The Australian Financial Review, in its article “Bank of Mum and Dad becomes top 10 mortgage lender” (published 19 March 2021), confirmed the Bank of Mum and Dad was the 9th largest lender (in terms of the value of loans) in Australia. The “Bank of Mum & Dad” is the colloquial term used to refer to parents financially helping out their children.
This Bank of Mum and Dad is larger than some of the most established and well-known banks, including AMP and HSBC.
The rise in the popularity of the Bank of Mum & Dad is a result of a number of factors including:
- Wealth accumulated by Mum and Dad;
- The largest rise in residential property prices across Australia in more than 15 years;
- A shortage of available properties for prospective purchasers;
- Fear of missing out for millennials (the age group between 25 years of age and 40 years of age) attempting to break into the property market; and
- The desire of parents to assist their children to get into the property market.
The combined effect of the above has resulted in many millennials turning to their parents, the Bank of Mum & Dad, for financial assistance to purchase property.
Protecting investment by the Bank of Mum & Dad
The Family Court has extensive and wide-ranging powers when determining financial matters between married spouses and de facto partners.
In our blog, “Is it a gift or a loan”, the crucial distinction between monies loaned or monies gifted was explored. The answer to this question may have far-ranging impacts and consequences, as to how such monies will be treated in a financial settlement between separated parties.
Due to the rise in demand of the Bank of Mum & Dad, there has also been an increase in demand from parents wanting to safeguard and protect monies provided to children in the event of a relationship breakdown.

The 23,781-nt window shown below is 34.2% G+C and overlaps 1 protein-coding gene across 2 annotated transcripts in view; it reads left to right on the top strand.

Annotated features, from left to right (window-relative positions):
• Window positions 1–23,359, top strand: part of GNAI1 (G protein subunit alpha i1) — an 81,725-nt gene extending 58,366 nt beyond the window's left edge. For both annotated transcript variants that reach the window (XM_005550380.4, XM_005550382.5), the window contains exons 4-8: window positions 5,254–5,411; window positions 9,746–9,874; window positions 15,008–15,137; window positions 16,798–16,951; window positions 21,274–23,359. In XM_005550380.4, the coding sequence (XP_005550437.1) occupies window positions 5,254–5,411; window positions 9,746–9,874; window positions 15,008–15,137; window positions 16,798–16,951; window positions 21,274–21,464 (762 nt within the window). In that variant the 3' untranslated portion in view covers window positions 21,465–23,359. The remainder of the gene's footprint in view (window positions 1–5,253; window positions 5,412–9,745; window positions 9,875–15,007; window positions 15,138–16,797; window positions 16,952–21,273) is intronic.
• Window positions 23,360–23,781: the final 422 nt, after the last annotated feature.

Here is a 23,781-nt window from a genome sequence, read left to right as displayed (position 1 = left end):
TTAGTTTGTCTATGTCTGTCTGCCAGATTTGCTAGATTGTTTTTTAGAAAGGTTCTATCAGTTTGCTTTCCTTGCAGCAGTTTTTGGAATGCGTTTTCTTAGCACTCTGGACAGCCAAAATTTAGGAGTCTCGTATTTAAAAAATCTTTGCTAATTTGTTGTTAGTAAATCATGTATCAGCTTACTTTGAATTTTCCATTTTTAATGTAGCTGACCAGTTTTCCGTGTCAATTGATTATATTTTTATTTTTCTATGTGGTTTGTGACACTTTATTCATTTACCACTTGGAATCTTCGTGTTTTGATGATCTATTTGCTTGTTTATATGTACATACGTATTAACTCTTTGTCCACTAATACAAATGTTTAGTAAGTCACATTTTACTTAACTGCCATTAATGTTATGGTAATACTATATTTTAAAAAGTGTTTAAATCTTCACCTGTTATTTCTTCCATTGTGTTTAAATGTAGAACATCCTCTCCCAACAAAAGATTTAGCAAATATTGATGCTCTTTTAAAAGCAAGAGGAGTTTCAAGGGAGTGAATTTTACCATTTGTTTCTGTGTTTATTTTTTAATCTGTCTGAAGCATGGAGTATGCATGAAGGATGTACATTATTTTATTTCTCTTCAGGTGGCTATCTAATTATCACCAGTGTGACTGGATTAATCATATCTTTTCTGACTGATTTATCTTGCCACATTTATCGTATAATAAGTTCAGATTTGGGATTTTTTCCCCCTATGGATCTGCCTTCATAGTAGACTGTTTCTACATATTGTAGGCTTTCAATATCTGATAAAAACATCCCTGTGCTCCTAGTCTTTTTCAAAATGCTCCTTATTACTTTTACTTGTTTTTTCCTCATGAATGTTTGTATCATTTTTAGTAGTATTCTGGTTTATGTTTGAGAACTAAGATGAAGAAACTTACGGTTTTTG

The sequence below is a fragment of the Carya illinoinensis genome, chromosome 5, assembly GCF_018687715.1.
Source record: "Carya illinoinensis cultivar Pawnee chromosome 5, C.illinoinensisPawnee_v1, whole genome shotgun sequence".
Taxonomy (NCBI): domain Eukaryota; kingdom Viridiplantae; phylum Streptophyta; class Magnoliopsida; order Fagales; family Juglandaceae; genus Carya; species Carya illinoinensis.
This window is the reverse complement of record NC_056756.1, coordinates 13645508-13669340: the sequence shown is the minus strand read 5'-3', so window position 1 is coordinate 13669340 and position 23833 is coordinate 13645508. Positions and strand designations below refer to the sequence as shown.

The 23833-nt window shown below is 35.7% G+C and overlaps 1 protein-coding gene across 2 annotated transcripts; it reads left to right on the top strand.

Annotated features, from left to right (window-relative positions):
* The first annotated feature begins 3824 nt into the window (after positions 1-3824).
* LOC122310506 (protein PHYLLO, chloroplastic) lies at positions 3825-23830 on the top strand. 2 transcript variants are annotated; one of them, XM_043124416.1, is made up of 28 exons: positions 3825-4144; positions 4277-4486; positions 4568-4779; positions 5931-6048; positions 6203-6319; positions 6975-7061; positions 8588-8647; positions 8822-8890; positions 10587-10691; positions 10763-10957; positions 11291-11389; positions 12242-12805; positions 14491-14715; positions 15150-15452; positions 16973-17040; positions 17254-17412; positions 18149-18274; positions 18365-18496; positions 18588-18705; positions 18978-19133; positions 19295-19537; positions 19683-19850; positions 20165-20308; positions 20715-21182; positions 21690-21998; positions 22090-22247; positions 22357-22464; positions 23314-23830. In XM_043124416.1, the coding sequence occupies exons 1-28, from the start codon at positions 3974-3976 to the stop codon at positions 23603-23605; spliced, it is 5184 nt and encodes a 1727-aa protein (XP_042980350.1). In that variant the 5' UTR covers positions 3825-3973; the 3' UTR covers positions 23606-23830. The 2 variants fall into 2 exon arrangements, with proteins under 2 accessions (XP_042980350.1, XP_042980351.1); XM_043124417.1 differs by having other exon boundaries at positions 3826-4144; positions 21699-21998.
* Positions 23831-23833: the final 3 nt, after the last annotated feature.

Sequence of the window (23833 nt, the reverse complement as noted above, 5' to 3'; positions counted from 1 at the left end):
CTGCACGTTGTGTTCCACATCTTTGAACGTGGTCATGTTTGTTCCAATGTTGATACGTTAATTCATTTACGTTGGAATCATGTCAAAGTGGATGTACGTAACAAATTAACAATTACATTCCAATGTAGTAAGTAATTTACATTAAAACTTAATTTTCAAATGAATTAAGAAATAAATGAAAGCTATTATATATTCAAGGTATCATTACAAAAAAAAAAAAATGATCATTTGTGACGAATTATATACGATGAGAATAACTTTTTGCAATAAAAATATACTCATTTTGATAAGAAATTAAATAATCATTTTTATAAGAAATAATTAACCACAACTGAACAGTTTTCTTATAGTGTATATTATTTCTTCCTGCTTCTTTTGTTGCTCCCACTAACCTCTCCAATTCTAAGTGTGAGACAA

One of the safest ways to protect monies provided between family members is via a written agreement.
Options for Written Agreements
There are two primary options for parents to provide some protection in relation to the financial assistance they provide to their children.
1. Loan Agreement
One option is to document the provision of monies from parents to children in a written loan agreement, preferably drafted by a solicitor.
The loan agreement should, amongst other terms, contain the following terms and conditions:
- The amount of money loaned;
- The purpose or intention of how the loaned monies will be used;
- Interest rate;
- Term of the loan (the duration);
- Repayment schedule; and
- Security for the loan.
The loan agreement should be complied with in ways any other commercial agreement would be. This includes compliance with all key terms and conditions of the loan.
2. Financial Agreement
Another method, often used in conjunction with a loan agreement, is a financial agreement between married or de facto spouses.
In our blog, “What is a family law financial agreement?”, we explored financial agreements.
Financial agreements enable parties to regulate their financial relationship in the event of separation, giving them more control over financial decisions. Financial agreements can be made before a relationship commences, during the relationship or at the end of a relationship.
Parents often require their children to enter into a financial agreement with their spouse as a condition, prior to the provision (whether as a loan or gifted) of monies for a property purchase.
For parents considering financial support for their children
If you are considering providing financial support to your children to assist with a property purchase, or for any reason, you should seek legal advice as early as possible.
Meillon & Bright’s team of experienced family lawyers are specialists in property settlements, including working with families on a range of financial arrangements and preparing financial agreements and loan agreements for monies provided by family members.
We have close working relationships with a number of experienced professionals, including commercial lawyers, accountants and financial advisors, to consider all aspects of financial arrangements.
You can contact us for assistance, by phone or email, to arrange a telephone or video-conference consultation.
WA: 08 6245 0855
NSW: 02 8320 0085
About the Author
Today’s article is written by family lawyer Matt Kinder. You can learn more about Matt’s expertise and experience here or get in touch with him directly about your family law matters.
The information contained in this article is of general nature and should not be construed as legal advice.